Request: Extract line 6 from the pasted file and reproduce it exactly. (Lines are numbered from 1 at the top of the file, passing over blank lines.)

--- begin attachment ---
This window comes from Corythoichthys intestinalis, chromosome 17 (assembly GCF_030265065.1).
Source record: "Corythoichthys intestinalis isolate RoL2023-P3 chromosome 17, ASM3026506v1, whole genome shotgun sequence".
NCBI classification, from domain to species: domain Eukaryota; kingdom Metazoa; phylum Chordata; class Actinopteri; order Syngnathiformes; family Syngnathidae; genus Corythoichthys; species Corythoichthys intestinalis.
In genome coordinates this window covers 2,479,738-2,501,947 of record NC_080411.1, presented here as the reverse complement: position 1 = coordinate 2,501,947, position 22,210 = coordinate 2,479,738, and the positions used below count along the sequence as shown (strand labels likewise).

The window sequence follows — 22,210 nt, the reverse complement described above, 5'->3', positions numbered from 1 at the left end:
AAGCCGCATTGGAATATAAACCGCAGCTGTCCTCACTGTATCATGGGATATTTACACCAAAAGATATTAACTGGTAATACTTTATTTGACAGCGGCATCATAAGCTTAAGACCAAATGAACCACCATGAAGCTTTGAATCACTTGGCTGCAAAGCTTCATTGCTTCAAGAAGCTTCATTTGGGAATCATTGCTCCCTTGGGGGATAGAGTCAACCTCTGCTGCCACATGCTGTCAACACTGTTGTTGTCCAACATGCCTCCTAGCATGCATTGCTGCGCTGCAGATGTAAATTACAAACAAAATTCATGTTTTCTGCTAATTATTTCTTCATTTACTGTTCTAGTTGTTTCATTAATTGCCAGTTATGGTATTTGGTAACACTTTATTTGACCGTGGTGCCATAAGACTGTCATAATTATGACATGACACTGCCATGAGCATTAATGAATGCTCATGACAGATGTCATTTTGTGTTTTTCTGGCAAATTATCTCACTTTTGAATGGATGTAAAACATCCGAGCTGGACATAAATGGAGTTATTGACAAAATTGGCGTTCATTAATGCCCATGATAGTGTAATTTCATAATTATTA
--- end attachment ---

AAGCCGCATTGGAATATAAACCGCAGCTGTCCTCACTGTATCATGGGATATTTACACCAAAAGATATTAACTGGTAATACTTTATTTGACAGCGGCATCATAAGCTTAAGACCAAATGAACCACCATGAAGCTTTGAATCACTTGGCTGCAAAGCTTCATTGCTTCAAGAAGCTTCATTTGGGAATCATTGCTCCCTTGGGGGATAGAGTCAACCTCTGCTGCCACATGCTGTCAACACTGTTGTTGTCCAACATGCCTCCTAGCATGCATTGCTGCGCTGCAGATGTAAATTACAAACAAAATTCATGTTTTCTGCTAATTATTTCTTCATTTACTGTTCTAGTTGTTTCATTAATTGCCAGTTATGGTATTTGGTAACACTTTATTTGACCGTGGTGCCATAAGACTGTCATAATTATGACATGACACTGCCATGAGCATTAATGAATGCTCATGACAGATGTCATTTTGTGTTTTTCTGGCAAATTATCTCACTTTTGAATGGATGTAAAACATCCGAGCTGGACATAAATGGAGTTATTGACAAAATTGGCGTTCATTAATGCCCATGATAGTGTAATTTCATAATTATTA